Of course, The Flash plug-in is a different environment from the browser itself. Movie clips are the atomic entity in Flash timelines. They can be manipulated and animated over time. Movie clips can appear on the main Flash timeline or be nested within other movie clips. Therefore, ActionScript programming makes heavy use of the MovieClip object class to control movie clips. Of course, movie clips have no direct parallel in JavaScript, but we've put the Movie Clip Chapter of ActionScript: The Definitive Guide online to explain it all.

The biggest difference you'll encounter in the two environments is learning where to put your code and understanding variable scope. Again, ActionScript: The Definitive Guide explains this in great detail, using a quiz application as an example.

Language Implementation Differences

We already talked about the differences between ActionScript and JavaScript due to the environments in which they are used. We've also said that ActionScript tends to be more consistent across browsers and platforms than JavaScript. That is because ActionScript is controlled by a single vendor, Macromedia, whereas each browser manufacturer implements its own variation of JavaScript. Note that ActionScript for Flash 5 doesn't correlate directly with any particular version of JavaScript, and that not all versions of JavaScript conform to the ECMA-262 standard. Nor do third-party imitations, such as the scripting language in Adobe's LiveMotion, offer complete compatibility with ActionScript.

Beyond the architectural dictates, ActionScript for Flash 5 sometimes departs from the ECMA-262 standard to maintain backward compatibility with Flash 4, or to minimize the Flash plug-in (a.k.a. Flash Player) size. For example, ActionScript doesn't support regular expressions, nor does it fully support the eval() function, which would require a run-time compiler.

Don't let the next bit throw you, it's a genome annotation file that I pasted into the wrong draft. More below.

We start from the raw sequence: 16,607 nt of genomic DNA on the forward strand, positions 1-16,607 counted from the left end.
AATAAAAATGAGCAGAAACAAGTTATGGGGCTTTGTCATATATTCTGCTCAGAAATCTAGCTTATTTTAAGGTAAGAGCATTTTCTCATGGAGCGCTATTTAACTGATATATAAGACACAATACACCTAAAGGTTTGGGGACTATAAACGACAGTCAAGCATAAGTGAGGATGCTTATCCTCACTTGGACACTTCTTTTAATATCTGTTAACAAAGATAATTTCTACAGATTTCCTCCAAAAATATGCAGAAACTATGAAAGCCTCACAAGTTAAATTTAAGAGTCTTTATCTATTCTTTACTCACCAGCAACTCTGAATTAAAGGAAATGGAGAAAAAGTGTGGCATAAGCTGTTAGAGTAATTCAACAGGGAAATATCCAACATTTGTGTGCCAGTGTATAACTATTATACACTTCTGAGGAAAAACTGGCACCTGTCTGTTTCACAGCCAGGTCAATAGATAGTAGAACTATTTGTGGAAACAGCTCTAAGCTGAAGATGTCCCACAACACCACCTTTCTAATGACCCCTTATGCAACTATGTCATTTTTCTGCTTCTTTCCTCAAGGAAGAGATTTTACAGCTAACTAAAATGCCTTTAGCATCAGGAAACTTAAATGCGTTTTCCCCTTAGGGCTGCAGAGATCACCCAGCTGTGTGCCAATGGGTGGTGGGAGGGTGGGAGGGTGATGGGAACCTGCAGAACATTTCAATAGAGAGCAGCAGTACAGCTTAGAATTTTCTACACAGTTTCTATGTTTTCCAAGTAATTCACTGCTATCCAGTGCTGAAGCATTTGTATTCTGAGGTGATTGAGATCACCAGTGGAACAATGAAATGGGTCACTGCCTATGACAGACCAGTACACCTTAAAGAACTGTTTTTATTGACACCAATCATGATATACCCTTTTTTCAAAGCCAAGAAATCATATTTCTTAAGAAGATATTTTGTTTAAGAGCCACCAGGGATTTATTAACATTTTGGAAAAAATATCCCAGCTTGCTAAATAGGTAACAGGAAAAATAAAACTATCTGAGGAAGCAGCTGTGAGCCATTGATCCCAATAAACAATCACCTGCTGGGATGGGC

Again, Appendix D of ActionScript: The Definitive Guide documents other differences between ActionScript and ECMA-262 and JavaScript. Most notably:

String-to-Boolean conversion
In ECMA-262, any nonempty string converts to true. ActionScript converts strings to true only if they evaluate to a nonzero number.

Case sensitivity
In ActionScript, keywords are case-sensitive but identifiers are not. This does not comply with ECMA-262, which demands complete case sensitivity.

Event handlers
ActionScript doesn't use event-handler names like onMouseOver(). Instead, it uses either onClipEvent (eventName) or on(eventName).

Undefined datatype conversion
ActionScript converts undefined to the empty string ("") in a string context or to 0 (zero) in a numeric context. ECMA-262 converts undefined to the string "undefined" in a string context or to NaN in a numeric context.

Switch statement
ActionScript does not support the switch (a.k.a. case) statement, which can be emulated using if-then statements.

Unicode support
ActionScript supports the Latin 1 and Shift-JIS character sets, but does not offer full Unicode support.

I hope that I've familiarized you enough with ActionScript to see that it is not a huge leap from JavaScript, or vice versa. Knowing the few but significant differences in the two languages' implementations will allow you to take advantage of your knowledge across both environments. A free trial version of Flash 5 is available on Macromedia's Web site.

Bruce A. Epstein is the author of Director in a Nutshell and Lingo in a Nutshell, the coauthor of Dreamweaver in a Nutshell and the editor of ActionScript: The Definitive Guide.


O'Reilly & Associates recently released (May 2001) ActionScript: The Definitive Guide.